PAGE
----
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#ActualCornstalks

Posted 15 January 2013 - 04:07 PM

@Cornstalks: thanks for the example (why do you refer to "reference to non-const" as "non-const reference"?) - trying to understand it now.

Because that's how the rest of the world typically does it (at least in English). I guess you could technically call it a misnomer, maybe, but references themselves are always const (so it makes no sense to have a truly "non-const reference" (that is, a reference that can be changed to refer to another object; it's impossible in C++)), so when people talk about (non) const references, the (non) const always refers to the object that the reference refers to, not to the reference itself (since the reference itself is always const).


#1Cornstalks

Posted 15 January 2013 - 03:53 PM

@Cornstalks: thanks for the example (why do you refer to "reference to non-const" as "non-const reference"?) - trying to understand it now.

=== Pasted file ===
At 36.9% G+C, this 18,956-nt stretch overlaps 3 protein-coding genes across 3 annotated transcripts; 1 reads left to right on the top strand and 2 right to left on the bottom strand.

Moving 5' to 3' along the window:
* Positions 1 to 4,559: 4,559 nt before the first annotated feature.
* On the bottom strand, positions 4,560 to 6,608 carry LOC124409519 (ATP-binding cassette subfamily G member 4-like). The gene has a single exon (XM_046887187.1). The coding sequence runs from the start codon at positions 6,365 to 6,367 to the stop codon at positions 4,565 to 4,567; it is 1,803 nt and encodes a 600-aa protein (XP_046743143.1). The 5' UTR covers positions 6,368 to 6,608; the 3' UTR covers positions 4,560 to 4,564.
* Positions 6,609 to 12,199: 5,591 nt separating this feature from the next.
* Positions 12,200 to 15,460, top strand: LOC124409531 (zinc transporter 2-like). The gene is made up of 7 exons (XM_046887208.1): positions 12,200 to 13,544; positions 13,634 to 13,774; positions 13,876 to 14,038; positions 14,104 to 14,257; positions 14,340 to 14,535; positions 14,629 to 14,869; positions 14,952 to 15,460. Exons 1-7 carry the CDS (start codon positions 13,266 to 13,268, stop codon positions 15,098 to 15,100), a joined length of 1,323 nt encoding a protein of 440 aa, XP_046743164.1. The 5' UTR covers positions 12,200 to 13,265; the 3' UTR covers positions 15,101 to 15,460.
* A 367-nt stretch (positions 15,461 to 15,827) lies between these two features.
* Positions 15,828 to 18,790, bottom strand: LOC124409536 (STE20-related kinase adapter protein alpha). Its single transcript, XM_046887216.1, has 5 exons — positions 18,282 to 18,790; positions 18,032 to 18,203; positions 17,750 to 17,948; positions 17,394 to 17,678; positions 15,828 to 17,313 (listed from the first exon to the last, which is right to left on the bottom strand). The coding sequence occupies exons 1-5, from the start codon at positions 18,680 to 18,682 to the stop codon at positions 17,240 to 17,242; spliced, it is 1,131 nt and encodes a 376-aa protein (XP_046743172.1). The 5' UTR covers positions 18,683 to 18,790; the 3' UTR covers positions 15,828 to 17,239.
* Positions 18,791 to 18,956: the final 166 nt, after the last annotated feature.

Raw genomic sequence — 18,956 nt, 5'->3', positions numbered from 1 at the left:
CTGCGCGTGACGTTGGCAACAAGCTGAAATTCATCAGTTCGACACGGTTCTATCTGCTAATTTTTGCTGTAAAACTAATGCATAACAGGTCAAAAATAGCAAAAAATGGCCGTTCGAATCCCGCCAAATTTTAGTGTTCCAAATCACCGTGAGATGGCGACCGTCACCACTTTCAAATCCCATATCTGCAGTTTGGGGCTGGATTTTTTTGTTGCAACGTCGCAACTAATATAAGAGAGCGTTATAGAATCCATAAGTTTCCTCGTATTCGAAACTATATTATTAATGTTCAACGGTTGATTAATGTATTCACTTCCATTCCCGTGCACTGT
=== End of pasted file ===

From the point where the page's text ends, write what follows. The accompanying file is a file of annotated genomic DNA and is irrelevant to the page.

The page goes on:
Because that's how the rest of the world typically does it (at least in English). I guess you could technically call it a misnomer, maybe, but references themselves are always const (so it makes no sense to have a truly "non-const reference" (that is, a reference that can be changed to refer to another object; it's impossible in C++)), so when people talk about (non) const references, the (non) const always refers to the object that the reference refers to, not to the reference itself.


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